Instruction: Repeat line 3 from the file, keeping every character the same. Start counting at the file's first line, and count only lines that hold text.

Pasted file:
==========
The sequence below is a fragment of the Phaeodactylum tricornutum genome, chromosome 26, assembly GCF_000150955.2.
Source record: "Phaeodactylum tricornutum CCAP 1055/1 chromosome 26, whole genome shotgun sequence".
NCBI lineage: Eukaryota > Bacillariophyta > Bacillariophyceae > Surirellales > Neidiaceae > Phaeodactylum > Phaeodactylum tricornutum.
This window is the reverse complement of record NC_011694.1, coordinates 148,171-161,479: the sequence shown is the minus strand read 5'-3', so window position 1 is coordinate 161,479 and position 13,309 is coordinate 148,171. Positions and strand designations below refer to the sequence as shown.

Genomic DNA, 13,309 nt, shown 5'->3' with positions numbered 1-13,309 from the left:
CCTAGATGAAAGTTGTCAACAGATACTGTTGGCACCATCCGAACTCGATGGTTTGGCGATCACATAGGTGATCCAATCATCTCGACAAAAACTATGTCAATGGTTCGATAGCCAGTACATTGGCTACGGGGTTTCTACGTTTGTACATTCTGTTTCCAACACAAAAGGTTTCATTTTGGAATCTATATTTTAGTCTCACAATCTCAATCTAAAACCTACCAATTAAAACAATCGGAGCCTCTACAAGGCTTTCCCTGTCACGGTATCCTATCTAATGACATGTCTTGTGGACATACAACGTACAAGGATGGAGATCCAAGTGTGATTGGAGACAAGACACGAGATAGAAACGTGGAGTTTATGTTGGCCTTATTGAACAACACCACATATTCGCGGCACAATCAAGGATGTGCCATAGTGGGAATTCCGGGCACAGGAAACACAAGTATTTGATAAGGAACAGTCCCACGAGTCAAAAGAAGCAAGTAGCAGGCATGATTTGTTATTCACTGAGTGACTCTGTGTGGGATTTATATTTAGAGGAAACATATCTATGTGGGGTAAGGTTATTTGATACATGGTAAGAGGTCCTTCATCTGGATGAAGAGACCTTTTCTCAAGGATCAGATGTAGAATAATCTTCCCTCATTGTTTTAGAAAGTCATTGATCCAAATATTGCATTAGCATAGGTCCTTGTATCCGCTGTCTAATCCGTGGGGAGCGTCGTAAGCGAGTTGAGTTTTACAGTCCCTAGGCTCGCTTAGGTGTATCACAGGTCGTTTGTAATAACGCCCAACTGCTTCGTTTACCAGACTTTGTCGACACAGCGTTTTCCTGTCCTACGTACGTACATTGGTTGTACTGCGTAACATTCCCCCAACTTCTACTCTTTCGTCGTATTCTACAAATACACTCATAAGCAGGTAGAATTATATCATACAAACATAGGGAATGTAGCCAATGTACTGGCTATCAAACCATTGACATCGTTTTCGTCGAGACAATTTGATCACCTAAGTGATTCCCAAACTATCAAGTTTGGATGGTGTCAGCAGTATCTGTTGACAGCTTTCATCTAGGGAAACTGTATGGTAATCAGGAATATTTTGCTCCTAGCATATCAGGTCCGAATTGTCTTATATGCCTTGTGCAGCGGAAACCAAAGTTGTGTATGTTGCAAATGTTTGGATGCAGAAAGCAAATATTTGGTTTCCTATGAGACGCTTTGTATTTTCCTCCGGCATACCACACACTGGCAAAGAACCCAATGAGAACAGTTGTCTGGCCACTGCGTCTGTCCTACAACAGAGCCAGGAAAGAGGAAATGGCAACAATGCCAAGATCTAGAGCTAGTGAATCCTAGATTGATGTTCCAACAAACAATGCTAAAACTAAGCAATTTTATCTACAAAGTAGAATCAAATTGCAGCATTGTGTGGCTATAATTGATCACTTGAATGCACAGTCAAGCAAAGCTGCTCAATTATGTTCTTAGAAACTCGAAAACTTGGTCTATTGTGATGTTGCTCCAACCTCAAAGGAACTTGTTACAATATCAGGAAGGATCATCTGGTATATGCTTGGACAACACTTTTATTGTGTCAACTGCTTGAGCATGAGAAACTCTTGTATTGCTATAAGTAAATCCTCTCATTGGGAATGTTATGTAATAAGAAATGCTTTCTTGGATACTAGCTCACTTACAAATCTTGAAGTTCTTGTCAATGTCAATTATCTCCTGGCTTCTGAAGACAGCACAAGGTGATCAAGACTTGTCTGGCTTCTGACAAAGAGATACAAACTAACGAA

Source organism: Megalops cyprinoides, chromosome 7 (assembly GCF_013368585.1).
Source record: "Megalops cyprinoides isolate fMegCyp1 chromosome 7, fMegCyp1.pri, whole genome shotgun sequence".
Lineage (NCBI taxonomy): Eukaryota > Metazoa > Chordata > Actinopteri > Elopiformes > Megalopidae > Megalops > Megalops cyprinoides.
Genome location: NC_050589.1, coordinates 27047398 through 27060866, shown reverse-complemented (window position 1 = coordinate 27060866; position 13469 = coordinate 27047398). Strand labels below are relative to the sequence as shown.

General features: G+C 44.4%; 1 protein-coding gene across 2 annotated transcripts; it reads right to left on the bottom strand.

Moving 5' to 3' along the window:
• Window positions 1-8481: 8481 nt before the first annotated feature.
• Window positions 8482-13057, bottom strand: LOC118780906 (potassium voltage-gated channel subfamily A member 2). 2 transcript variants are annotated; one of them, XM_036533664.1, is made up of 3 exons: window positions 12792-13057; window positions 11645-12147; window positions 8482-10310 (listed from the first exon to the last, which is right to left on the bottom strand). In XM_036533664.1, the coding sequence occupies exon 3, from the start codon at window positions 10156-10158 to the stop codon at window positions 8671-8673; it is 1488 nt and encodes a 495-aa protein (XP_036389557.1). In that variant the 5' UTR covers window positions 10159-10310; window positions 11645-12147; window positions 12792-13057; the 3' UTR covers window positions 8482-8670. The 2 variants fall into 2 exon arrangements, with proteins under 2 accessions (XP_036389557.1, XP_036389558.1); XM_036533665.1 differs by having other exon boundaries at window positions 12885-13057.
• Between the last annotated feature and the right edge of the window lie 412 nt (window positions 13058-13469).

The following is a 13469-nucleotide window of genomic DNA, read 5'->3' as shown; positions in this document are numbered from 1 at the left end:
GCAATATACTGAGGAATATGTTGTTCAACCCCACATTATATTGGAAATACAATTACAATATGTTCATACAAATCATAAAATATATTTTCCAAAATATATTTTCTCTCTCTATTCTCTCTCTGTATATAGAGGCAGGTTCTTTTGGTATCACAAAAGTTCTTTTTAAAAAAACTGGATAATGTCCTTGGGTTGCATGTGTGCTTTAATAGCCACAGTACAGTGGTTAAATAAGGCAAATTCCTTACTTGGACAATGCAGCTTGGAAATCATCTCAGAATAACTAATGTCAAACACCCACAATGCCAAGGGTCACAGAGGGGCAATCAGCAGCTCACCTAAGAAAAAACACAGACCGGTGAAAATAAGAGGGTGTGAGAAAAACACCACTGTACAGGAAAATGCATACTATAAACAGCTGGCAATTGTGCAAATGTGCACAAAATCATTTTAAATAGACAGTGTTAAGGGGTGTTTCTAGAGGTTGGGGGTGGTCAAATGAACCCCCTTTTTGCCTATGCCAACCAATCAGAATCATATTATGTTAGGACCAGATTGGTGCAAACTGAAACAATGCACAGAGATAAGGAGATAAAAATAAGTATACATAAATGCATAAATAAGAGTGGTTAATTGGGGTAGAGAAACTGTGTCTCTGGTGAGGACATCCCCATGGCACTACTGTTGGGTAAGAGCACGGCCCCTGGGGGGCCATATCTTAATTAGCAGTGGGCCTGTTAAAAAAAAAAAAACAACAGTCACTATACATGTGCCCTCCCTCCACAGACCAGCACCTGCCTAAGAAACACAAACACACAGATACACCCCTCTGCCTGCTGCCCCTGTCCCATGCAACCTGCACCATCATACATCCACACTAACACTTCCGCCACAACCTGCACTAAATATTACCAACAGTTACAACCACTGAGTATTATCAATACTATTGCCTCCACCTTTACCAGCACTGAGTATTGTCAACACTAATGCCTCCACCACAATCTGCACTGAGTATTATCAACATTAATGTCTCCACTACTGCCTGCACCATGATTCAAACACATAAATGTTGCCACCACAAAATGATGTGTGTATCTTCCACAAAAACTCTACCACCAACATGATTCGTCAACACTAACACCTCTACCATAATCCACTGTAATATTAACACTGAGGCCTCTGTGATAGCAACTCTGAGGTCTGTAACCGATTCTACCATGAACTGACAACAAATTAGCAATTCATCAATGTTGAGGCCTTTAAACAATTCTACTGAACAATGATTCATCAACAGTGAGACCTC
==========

NCBI lineage: Eukaryota > Bacillariophyta > Bacillariophyceae > Surirellales > Neidiaceae > Phaeodactylum > Phaeodactylum tricornutum.